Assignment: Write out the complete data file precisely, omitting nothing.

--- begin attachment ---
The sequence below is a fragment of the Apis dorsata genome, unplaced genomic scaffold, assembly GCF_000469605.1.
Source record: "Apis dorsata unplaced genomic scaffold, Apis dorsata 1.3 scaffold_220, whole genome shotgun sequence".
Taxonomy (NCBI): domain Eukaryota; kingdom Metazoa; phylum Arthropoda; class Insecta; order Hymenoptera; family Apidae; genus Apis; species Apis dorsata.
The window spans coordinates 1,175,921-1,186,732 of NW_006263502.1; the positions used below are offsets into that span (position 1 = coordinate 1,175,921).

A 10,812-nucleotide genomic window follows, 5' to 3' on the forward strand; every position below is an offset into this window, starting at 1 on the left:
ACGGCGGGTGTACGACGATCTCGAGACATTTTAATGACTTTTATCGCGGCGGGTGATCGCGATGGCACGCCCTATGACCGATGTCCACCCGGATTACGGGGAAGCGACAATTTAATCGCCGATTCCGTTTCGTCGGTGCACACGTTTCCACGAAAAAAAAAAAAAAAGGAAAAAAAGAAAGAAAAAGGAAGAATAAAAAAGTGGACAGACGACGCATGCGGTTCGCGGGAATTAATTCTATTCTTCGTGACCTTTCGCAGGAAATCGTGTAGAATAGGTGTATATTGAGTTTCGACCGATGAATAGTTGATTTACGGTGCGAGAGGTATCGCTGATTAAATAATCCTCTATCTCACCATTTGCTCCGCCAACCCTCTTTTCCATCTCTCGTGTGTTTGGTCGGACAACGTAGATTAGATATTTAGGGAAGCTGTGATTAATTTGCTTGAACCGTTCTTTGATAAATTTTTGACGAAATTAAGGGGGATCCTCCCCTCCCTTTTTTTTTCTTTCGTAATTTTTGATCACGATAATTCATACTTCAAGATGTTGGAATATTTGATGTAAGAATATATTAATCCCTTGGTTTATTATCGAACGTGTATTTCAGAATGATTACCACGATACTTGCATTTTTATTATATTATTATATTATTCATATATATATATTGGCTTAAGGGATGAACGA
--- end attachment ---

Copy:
The sequence below is a fragment of the Apis dorsata genome, unplaced genomic scaffold, assembly GCF_000469605.1.
Source record: "Apis dorsata unplaced genomic scaffold, Apis dorsata 1.3 scaffold_220, whole genome shotgun sequence".
Taxonomy (NCBI): domain Eukaryota; kingdom Metazoa; phylum Arthropoda; class Insecta; order Hymenoptera; family Apidae; genus Apis; species Apis dorsata.
The window spans coordinates 1,175,921-1,186,732 of NW_006263502.1; the positions used below are offsets into that span (position 1 = coordinate 1,175,921).

A 10,812-nucleotide genomic window follows, 5' to 3' on the forward strand; every position below is an offset into this window, starting at 1 on the left:
ACGGCGGGTGTACGACGATCTCGAGACATTTTAATGACTTTTATCGCGGCGGGTGATCGCGATGGCACGCCCTATGACCGATGTCCACCCGGATTACGGGGAAGCGACAATTTAATCGCCGATTCCGTTTCGTCGGTGCACACGTTTCCACGAAAAAAAAAAAAAAAGGAAAAAAAGAAAGAAAAAGGAAGAATAAAAAAGTGGACAGACGACGCATGCGGTTCGCGGGAATTAATTCTATTCTTCGTGACCTTTCGCAGGAAATCGTGTAGAATAGGTGTATATTGAGTTTCGACCGATGAATAGTTGATTTACGGTGCGAGAGGTATCGCTGATTAAATAATCCTCTATCTCACCATTTGCTCCGCCAACCCTCTTTTCCATCTCTCGTGTGTTTGGTCGGACAACGTAGATTAGATATTTAGGGAAGCTGTGATTAATTTGCTTGAACCGTTCTTTGATAAATTTTTGACGAAATTAAGGGGGATCCTCCCCTCCCTTTTTTTTTCTTTCGTAATTTTTGATCACGATAATTCATACTTCAAGATGTTGGAATATTTGATGTAAGAATATATTAATCCCTTGGTTTATTATCGAACGTGTATTTCAGAATGATTACCACGATACTTGCATTTTTATTATATTATTATATTATTCATATATATATATTGGCTTAAGGGATGAACGA